What is black history without understanding the lost rituals of our past? This February I am not here to discuss the legacies of Harriet Tubman, Fredrick Douglass, Ida B. Wells, or Rosa Parks but instead spinning the cultural uploading of historical icons into the lost teachings of our ancestors in relation to love, life, and the traditions that were systematically altered during the middle passage.
With that being said, one of the many customs that I often questioned growing up was that of “jumping the broom” during African-American weddings. I remember first seeing this afro-ceremony performed during my cousin Jamie’s wedding back in ’99 and I was stuck on the majestic woodwork that signified the joining of two souls, but where did this sacrament originate?
After much research and time-consuming debate, jumping the broom holds more significance in the black experience than what I thought.
Interestingly enough, the significance of the broom to African American heritage originates in the West African country of Ghana. During the Trans-Atlantic Slave Trade, most of Ghana in the 18th century was ruled by the Asante of Ashanti Confederacy.
The Asante’s urban areas and roads were kept conspicuously clean with the use of locally made brooms, not ones that your nearest Cosco have in stock. These same brooms were used by wives to clean the courtyards of homes. The broom in Asante cultures was believed to have spiritual value and symbolized sweeping away past wrongs or removing evil spirits (which may or may not be a real concern within the black culture).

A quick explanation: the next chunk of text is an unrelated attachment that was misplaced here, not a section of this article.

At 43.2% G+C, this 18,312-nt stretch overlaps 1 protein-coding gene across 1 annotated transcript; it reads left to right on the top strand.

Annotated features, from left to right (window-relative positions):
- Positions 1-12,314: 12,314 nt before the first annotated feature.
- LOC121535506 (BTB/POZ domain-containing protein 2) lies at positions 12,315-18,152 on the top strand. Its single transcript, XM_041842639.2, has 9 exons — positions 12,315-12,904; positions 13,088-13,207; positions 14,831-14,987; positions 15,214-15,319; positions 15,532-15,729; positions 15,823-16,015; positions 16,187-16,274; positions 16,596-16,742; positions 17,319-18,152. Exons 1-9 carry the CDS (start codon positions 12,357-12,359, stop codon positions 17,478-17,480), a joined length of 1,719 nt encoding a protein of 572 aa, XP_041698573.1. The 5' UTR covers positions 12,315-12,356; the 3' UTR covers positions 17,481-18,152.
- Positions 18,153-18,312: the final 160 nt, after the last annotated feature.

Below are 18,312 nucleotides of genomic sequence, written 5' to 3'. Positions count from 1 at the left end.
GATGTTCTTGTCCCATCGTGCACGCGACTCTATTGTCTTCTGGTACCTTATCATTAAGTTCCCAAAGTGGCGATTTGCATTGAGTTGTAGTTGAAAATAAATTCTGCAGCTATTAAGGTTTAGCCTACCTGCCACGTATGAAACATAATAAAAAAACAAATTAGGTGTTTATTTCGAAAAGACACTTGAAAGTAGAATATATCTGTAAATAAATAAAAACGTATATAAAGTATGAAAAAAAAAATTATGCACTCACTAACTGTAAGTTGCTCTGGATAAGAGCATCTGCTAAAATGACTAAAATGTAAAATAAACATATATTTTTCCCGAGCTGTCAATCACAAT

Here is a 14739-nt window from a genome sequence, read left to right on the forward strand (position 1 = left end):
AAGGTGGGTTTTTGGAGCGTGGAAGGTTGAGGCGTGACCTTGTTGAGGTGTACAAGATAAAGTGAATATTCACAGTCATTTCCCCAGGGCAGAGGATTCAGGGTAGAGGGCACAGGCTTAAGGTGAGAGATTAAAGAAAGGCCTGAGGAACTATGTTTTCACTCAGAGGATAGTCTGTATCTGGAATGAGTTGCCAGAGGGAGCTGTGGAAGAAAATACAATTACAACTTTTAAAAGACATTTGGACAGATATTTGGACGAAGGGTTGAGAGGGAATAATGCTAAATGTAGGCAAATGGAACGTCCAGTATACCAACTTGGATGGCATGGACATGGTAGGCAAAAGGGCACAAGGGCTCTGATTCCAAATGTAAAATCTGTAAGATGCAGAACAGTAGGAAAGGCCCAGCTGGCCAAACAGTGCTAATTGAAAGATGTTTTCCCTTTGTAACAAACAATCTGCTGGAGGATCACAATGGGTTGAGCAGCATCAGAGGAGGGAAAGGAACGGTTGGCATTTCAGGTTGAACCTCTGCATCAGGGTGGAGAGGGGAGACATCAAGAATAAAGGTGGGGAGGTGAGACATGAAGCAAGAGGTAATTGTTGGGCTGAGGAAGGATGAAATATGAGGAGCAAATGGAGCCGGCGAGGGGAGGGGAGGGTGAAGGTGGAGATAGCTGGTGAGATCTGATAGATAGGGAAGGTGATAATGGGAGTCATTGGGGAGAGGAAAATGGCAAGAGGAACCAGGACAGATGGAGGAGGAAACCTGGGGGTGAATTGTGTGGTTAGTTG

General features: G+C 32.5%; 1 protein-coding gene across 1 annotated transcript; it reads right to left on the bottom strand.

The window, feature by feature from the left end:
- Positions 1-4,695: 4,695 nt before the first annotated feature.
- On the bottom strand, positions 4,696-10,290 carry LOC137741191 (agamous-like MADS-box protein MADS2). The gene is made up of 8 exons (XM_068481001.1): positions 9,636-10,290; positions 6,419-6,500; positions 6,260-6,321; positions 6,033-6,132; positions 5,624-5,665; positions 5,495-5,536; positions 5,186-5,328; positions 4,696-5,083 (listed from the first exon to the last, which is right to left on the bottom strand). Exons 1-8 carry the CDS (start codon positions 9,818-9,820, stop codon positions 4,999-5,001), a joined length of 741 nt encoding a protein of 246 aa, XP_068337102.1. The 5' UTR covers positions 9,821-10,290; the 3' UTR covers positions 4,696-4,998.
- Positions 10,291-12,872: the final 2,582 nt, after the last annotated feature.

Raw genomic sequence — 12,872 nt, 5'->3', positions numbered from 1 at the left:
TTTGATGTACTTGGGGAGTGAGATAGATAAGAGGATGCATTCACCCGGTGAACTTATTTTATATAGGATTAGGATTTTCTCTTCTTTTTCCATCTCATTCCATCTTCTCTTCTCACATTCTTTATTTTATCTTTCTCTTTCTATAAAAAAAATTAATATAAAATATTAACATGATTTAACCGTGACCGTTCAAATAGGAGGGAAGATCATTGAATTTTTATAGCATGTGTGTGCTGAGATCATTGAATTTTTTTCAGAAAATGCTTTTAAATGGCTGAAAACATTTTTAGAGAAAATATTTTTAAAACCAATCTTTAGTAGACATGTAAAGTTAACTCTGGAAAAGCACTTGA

Out with the Old, in with the New
Jumping over the broom not only symbolized the clearing of evil spirits but for black women, it was a wife’s commitment or willingness to clean the barriers of the new home she had joined once married. It also expressed her overall commitment to the household and her husband.
During the slave trade we were not allowed to practice many of the traditional rituals of our past, therefore, much of our heritage was lost during this time. However, jumping the broom did survive in the Americas, especially in the United States, among slaves brought from the Asante area.
This particular Akan practice of jumping the broom was picked up by other African ethnic groups in the Americas and used to strengthen marriages during slavery among their communities.
Today, many African and African American couples include jumping the broom at the end of their wedding ceremonies as a tribute to tradition. And even couples who do not actually jump a broom when they get married, often refer to or at least recognize, the phrase to be synonymous with getting married in the same way most Americans associate “tying the knot” with getting married.
Jumping the broom for African-Americans is far more than just a spiritual showcase of black love, but it is a chance for us to connect with our past in an effort to hold onto what was thought to have been lost forever.